Clear exposition

In recent years, the Sangh and its affiliates have argued that the term `Hindu' indicates a civilisational sense rather than a religious one. This contradicts Golwalkar's clear exposition of Hindu Rashtra and its composition. He was emphatic that the word `Hindu' was not a generic term.

Savarkar had defined Hindutva in terms of fidelity to Pitrabhu (Fatherland), Matribhu (Motherland) and Punyabhu (Holy Land). Golwalkar incorporates the classification offered by Savarkar, and adds three more elements to it. For him, the Hindu Rashtra was punyabhoomi, matribhoomi, pitrubhoomi, dharmabhoomi or the land of one's pieties, karmabhoomi or the land of one's actions, and mokshabhoomi or the land of one's salvation. The Motherland was Bharatmata, and she was the mother of the Hindus. Anyone who forcibly enters her `house' cannot be a `son' of the Motherland. As such, Golwalkar insisted, it was important for Hindu society to understand that Muslims and Christians were enemies.

No friendship

Golwalkar's ire was usually directed towards the Muslims, but he often included Christians in his construction of a rogues' gallery. The question of treating them as friends did not arise. Only the Hindus, who were the progeny of this land, could be masters of this nation. Muslims and Christians could never be either children or masters of the nation because they were attackers. Those who have converted to Islam and Christianity, he asserts, have not merely altered their form of worship. They had also forsaken their religion, society and national life. The Muslims had even encroached on the territories of Hindustan and had cut the Motherland into pieces. For this reason alone, they could not even be considered `national'.

What if the Muslims and Christians were to reject Golwalkar's vision of the Hindu Rashtra and not call themselves Hindu? Golwalkar was categorical that all those Muslims and Christians, whose ancestors were Hindu, must abandon their newly acquired faiths and return to the Hindu fold. If they failed to comply, Hindus ought to follow the example of Vikramaditya. He avenged his father's murder by organising a formidable strength and drove the aliens out of this land. There were other inspirations to follow in the matter of dealing with desecration of the Motherland. Parashuram avenged his father's humiliation by offering him libations of blood of those who had insulted him. Likewise, the only way to worship the Motherland after she had been defiled, warns Golwalkar, would be to wash it with the blood of those who dared commit such an act.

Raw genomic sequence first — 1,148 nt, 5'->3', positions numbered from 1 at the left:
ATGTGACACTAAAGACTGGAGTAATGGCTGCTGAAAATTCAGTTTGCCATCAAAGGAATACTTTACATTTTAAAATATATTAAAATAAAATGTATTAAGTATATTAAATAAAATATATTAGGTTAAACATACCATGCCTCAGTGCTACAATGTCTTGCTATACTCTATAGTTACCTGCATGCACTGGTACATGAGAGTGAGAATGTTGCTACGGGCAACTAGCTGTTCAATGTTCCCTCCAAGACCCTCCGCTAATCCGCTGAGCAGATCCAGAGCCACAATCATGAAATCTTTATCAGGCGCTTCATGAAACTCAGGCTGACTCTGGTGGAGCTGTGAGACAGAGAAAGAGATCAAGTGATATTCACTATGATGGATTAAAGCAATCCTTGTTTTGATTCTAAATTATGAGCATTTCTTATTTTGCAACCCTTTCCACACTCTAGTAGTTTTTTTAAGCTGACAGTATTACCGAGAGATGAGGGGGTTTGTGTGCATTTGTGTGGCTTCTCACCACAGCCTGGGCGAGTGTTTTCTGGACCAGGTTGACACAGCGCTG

JYOTIRMAYA SHARMA

 

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Spectres of nationalism

 



Conception of the nation : One symbol is the national flag.

 

THE frequency and enthusiasm with which we change our place-names is an index of our love of empty symbolism, and our corresponding reluctance to redress situations that cry out for resolution. Bengaluru's traffic congestion is as chronic as Bangalore's. Mumbai's housing crisis is much worse than Bombay's. Kolkata's differentials of wealth are as glaring as Calcutta's. And the same deplorable displays that greeted you in the foremost museum in Madras will greet you in Chennai's most important museum.

No tough questions

And yet, a class of professional symbolism-mongers imagines that it can change reality by abolishing the traces of the colonial past. The cost-benefit ratio favours these champions of the local: among them, cynical politicians hoping to benefit from populist sops that demand no major effort, and frequent-flying litterateurs who balance their international outlook with a healthy dose of nativist rhetoric. It is far easier to destroy the harmless relics of a vanished empire, than to wrestle with the spectres of one's own nationalism, one's own fantasy of the local. Changing place-names allows us the comfort of demolishing a straw man. It also saves us the torment of asking ourselves some tough questions about how postcolonial India has named the local and shaped the national.